Old Testament vs. New Testament: A Tale of Two Gods?
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Did God change from the Old Testament to the New Testament?

In the book The God Delusion, noted atheist Richard Dawkins describes the God of the Old Testament as “arguably the most unpleasant character in all fiction: jealous and proud of it; a petty, unjust, unforgiving control-freak; a vindictive, bloodthirsty ethnic cleanser; a misogynistic, homophobic, racist, infanticidal, genocidal, filicidal, pestilential, megalomaniacal, sadomasochistic, capriciously malevolent bully.”1

Agnostic Charles Templeton doesn’t offer a much better character reference:

The God of the Old Testament is utterly unlike the God believed in by most practicing Christians. He is an all-too-human deity with the human failings, weaknesses, and passions of men—but on a grand scale. His justice is, by modern standards, outrageous, and his prejudices are deep-seated and inflexible. He is biased, querulous, vindictive, and jealous of his prerogatives.2

Is that true? Is the God of the Old Testament different from the God described in the New Testament? At first glance, it certainly seems possible. On one hand, God is depicted as a harsh—even wrathful—judge. On the other, Jesus tells his followers that God is love.

Does the Christian Bible tell a tale of two Gods?

Nothing New

The modern writers mentioned above have not offered a new reading of the Christian Scriptures. In the second century CE the Christian writer and thinker Marcion of Sinope (c. 85–160 CE) refused to accept Yahweh, the deity described in the Old Testament, as the “Heavenly Father” proclaimed by Jesus.3

Marcion concluded that the Old Testament god was a “demiurge” who created the material universe, a mere tribal god of the Jewish people, while Jesus preached of a God marked by compassion, love, and mercy.4 Marcion wrote his Antitheses, in which he contrasts these two beings. Although some early Christians found Marcion’s arguments compelling, his teachings were rejected by the vast majority.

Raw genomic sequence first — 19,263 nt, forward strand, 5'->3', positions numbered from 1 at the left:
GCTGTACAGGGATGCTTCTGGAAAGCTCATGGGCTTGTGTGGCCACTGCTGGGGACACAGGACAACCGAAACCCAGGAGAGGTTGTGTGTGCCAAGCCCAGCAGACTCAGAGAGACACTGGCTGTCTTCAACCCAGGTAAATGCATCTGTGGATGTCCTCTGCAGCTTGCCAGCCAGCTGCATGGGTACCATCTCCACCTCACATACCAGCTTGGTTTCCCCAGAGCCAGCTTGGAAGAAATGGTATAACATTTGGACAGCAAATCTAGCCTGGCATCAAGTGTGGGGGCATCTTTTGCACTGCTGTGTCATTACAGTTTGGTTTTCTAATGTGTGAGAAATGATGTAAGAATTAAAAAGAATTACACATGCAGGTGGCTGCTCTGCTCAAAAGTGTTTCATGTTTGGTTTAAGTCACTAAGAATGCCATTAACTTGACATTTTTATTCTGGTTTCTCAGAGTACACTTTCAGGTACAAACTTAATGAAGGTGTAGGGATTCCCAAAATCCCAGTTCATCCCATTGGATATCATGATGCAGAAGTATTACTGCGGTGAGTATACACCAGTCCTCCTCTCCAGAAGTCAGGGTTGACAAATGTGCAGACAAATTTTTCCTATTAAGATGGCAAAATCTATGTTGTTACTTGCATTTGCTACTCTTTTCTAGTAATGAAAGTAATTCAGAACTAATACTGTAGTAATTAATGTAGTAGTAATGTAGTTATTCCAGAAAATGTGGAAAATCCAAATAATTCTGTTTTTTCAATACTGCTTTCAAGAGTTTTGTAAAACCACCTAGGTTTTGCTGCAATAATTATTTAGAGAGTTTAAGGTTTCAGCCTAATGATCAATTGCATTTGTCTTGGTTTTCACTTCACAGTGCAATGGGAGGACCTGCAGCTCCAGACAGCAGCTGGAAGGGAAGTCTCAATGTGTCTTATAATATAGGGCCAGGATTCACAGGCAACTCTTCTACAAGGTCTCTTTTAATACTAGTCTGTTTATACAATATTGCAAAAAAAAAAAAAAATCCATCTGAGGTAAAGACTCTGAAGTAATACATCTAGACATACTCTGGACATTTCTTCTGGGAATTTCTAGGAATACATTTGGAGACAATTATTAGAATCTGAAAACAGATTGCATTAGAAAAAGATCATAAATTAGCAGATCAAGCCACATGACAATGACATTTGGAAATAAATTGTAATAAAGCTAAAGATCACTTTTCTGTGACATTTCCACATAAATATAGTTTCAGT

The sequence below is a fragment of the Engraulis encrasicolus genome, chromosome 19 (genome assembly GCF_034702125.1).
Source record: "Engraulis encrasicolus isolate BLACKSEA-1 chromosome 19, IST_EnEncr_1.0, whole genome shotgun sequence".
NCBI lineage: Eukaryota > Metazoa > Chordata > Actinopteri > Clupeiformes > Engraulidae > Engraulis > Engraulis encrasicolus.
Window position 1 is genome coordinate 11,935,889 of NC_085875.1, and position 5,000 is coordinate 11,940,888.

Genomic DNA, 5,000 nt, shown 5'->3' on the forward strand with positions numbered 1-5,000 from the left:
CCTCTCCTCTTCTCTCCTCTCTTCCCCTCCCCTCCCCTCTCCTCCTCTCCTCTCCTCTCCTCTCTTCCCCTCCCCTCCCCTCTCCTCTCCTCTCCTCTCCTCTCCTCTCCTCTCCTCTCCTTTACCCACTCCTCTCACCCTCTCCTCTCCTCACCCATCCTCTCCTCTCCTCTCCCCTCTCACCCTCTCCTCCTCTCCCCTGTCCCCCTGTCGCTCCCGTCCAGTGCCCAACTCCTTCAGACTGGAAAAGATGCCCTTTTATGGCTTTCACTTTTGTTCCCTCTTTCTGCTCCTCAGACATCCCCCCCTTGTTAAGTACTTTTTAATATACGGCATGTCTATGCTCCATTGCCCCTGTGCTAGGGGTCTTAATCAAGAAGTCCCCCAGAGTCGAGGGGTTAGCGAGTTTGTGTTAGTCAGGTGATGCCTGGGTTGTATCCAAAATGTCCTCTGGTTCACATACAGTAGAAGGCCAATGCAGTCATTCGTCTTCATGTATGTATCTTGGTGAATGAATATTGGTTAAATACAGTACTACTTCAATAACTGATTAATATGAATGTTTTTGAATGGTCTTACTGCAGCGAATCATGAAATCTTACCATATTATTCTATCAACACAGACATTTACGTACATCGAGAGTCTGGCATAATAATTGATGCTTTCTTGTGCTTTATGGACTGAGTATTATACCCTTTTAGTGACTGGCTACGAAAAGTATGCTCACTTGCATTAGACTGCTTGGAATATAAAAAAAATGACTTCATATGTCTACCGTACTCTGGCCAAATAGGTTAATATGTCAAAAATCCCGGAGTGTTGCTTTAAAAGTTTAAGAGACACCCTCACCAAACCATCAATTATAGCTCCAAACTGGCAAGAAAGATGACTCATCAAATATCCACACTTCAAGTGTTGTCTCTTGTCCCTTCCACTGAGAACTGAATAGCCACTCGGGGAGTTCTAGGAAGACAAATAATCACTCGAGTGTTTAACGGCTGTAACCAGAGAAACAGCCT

From the earliest times, Christians have perceived their faith in Jesus to be rooted deeply in the Old Testament writings. How have they been able to reconcile these seemingly contrasting portraits of God?

Progressive Revelation

To start, we must note that the idea of progressive revelation is key here. This concept states that God’s revelation of himself to human beings has been a process—a progression. Over the centuries, men and women who have encountered God in the biblical stories have come to increasingly deeper understandings of who God is and what God is like.

Just as the gradual sunrise allows one to see steadily more and more of what a room contains, so God’s progressive revelation has permitted human beings to understand increasingly God’s nature, will, and ways. The truth was there all along, but perception was limited.

So it is with God. Man’s understanding of God progressed through the Old Testament and into the New.

Progressive revelation can also be understood in terms of humanity becoming more and more responsible to God for our actions. A parent might permit a younger child to behave in a certain way—even when that behavior is not ultimately the parent’s will—because the child simply doesn’t know better. Later, however, as the child grows and becomes more responsible, higher standards are imposed. 

In the same way, many practices permitted in the Old Testament (polygamy, for example) are later regarded as outside of God’s will for his people. As God’s people grow, so do God’s expectations.

More in Common Than You Might Think

Moreover, the perspectives of the two sections of the Christian Bible may not be as different as they sometimes appear.

For starters, even in the Old Testament, God is frequently characterized as full of mercy and compassion—not just wrath and judgment. He is depicted as a God who does not anger easily and whose forgiveness and mercy endure forever.5 He is called “the compassionate and gracious God, slow to anger, abounding in love and faithfulness.”6

God is described as the shepherd of his people, for whom he cares deeply.7 He is their rock, their refuge, their help, and their deliverer.8

It could be said that in the New Testament, the volume is turned up in regard to this aspect of God’s character. Through the words and works of Jesus we come to see this merciful, compassionate God in action. Jesus demonstrates the love of God for sinners, outcasts, and hypocrites. In fact he tells us that the second greatest commandment—right after loving God with all we have—is to “love your neighbor as yourself.”9